Why Napping More And Catching Rays Can Help Boost Your Sex Drive

by Angela Mujukian
Liubov Burakova

As a Millennial in the professional workforce, always being on the go can lead to a burnout.

Have you ever come home from work on a Friday night and not had the energy to go out with your friends, let alone Netflix and chill with your partner? Do you find this is extra hard to do in the winter months?

Well, what if I told you your sex drive could seriously improve just from napping for 20 minutes each day? (I bet your SO would thank me for that one.)

Science says taking a nap for 20 minutes every day (in addition to getting some extra sun) will not only help Generation-Y prevent sexual burnouts, but it will also increase their sex drives. Implementing strategic power naps (not exceeding 20 minutes) can restore alertness and increase hours of attentiveness/overall neurocognitive function.

In addition to taking some time each day to let your body and mind recharge, science says stepping out for some sun more often will also help in the sex department. The Vitamin D we get from the sun effects our hormones, which perfectly explains why we're so sexually flat during the colder months of the year.

So, you just need 20-minute naps once a day, plus some extra time spent in the sunshine. Sounds simple enough, right? Daily naps and added sunshine will lead to a boosted sensual drive, which then leads to a satisfied Generation-Y.

But what's the science behind all of this? Being a medical student (and generally curious human) myself, I decided to look into the science-y facts explaining how our beds and good old Mother Nature combine to make us more sexually active people.

In order to survive in the ~adulting~ world, Millennials must achieve quality sleep. Sleep maintains a balance of emotions, drawing in a sense of order and homeostasis for proper reproductive and physiological functioning by enhancing mood and perceptions of pleasure.

Sleep deprivation results in decreased quality of life, further causing a decrease in overall libido. Libido — the term used to describe overall sex drive and sexual activity — is influenced by biological, psychological and social factors, so it should come as no surprise that sleep falls into one or more of these categories.

Sleep deprivation may also cause altered mood swings, agitation, irritability, poor judgement leading to accidents and decreased cognitive performance or even anxiety and depression. So basically, lack of quality sleep could cause depression, and depression could lead to a decreased sex drive.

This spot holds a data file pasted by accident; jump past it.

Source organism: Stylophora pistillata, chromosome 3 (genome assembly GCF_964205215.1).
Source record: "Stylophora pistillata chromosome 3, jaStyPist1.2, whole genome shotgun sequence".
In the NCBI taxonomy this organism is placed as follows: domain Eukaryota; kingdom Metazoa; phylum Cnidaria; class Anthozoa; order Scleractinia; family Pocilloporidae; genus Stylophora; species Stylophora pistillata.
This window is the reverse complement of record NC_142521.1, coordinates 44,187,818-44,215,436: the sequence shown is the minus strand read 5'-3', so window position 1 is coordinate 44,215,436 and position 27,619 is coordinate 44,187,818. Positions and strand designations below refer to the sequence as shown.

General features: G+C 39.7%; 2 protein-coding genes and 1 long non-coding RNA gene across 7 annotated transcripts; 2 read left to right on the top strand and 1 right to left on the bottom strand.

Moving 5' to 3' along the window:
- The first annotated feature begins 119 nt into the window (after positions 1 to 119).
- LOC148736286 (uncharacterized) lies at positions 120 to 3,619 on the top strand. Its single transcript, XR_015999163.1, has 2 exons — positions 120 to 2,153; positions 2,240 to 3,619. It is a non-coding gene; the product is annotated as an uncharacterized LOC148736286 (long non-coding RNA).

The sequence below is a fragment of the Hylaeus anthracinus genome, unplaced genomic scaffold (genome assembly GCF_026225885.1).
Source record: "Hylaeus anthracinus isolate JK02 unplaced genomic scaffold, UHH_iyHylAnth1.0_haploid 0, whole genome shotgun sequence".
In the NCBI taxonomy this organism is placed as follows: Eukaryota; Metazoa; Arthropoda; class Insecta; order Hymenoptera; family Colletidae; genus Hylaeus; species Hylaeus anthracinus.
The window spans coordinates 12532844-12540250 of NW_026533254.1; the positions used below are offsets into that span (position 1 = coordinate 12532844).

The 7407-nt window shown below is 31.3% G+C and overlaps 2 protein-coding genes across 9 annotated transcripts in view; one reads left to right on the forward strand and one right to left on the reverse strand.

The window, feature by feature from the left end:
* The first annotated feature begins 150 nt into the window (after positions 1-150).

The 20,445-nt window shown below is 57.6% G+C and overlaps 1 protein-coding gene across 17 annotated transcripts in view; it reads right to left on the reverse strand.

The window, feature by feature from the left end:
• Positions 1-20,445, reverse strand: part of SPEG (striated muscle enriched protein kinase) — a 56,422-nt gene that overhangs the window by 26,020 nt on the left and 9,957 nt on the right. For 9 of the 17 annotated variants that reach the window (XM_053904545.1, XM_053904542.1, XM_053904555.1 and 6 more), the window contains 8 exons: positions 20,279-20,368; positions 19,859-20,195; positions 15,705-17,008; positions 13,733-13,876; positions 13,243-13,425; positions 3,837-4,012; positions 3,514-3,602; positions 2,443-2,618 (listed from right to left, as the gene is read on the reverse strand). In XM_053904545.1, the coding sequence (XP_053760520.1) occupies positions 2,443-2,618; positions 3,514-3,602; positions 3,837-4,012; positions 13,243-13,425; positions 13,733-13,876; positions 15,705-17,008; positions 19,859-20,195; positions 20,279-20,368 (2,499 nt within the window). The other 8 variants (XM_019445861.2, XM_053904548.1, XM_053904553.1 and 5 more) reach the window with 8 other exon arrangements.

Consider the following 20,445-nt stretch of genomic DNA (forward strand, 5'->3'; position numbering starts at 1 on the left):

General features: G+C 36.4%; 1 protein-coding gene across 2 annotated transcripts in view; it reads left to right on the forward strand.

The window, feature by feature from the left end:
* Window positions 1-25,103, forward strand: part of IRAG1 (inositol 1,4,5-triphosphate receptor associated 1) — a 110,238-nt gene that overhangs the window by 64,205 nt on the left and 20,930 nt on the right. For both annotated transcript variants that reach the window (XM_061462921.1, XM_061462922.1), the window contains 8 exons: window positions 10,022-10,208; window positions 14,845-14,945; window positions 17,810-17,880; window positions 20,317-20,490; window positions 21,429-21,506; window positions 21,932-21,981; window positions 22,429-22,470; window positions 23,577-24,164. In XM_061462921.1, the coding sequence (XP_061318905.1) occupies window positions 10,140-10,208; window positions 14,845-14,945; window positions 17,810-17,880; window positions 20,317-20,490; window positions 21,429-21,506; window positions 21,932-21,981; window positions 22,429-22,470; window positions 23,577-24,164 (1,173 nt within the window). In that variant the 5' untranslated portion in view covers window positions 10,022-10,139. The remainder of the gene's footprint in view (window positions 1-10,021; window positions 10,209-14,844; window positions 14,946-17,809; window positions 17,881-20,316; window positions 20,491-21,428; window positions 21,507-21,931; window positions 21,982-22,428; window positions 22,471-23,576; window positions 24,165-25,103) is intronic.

But what's the solution? For Millennials who want to have a healthier and happier state of mind, naps and adequate sunlight may lead to sparked lasciviousness, further paving the way for indulgences and a more positive Generation-Y.

According to science, more sunlight in the spring increases sexual appetite.

Sleep is regulated by the anterior hypothalamus in the brain, which contains the suprachiasmatic nucleus. The suprachiasmatic nucleus regulates the master clock (also known as your circadian rhythms), which then receives input from the retina to distinguish day vs. night.

Melatonin — a hormone secreted by the pineal gland in the brain — helps regulate sexual behaviors based on the season and amount of natural light available.

Although studies show our hormones cause a lower sex drive in the winter months partially due to lack of sun exposure, science has only speculated that melatonin plays a role in suppressing the function of follicle stimulating hormone (FSH) and luteinizing hormone (LH), which both contribute to your decreased sex drive during winter months.

LH stimulates leydig cells to produce testosterone, and FSH stimulates sertoli cells to regulate spermatogenesis. Together, LH and FSH (which are gonadotropin hormones) synergistically work to affect ovaries in females and testes in males.

Studies have shown that high concentrations of melatonin may have an effect on testosterone levels, possibly contributing to low sperm count and decreased testosterone. During the spring, our bodies produce less melatonin, which enhances our libidos overall. Sensual energies and exotic drives are naturally increased by rays of the sun (but don't forget to wear that sunblock to avoid UVB rays).

Although science may not have made up its mind regarding melatonin in correlation to FSH and LH, quality of sleep is still an untouchable factor in this case. Millennials must make sleep a priority, and not just an option.

By incorporating daily naps into busy schedules, Generation-Y can function at a higher level of proficiency and efficiency in both professional and personal sectors.

What science is telling us is the combination of increased quality of sleep via midday, 20-minute naps and receiving adequate sunlight can all contribute to improving your sex life. So, what are you waiting for? Go outside and take a nap.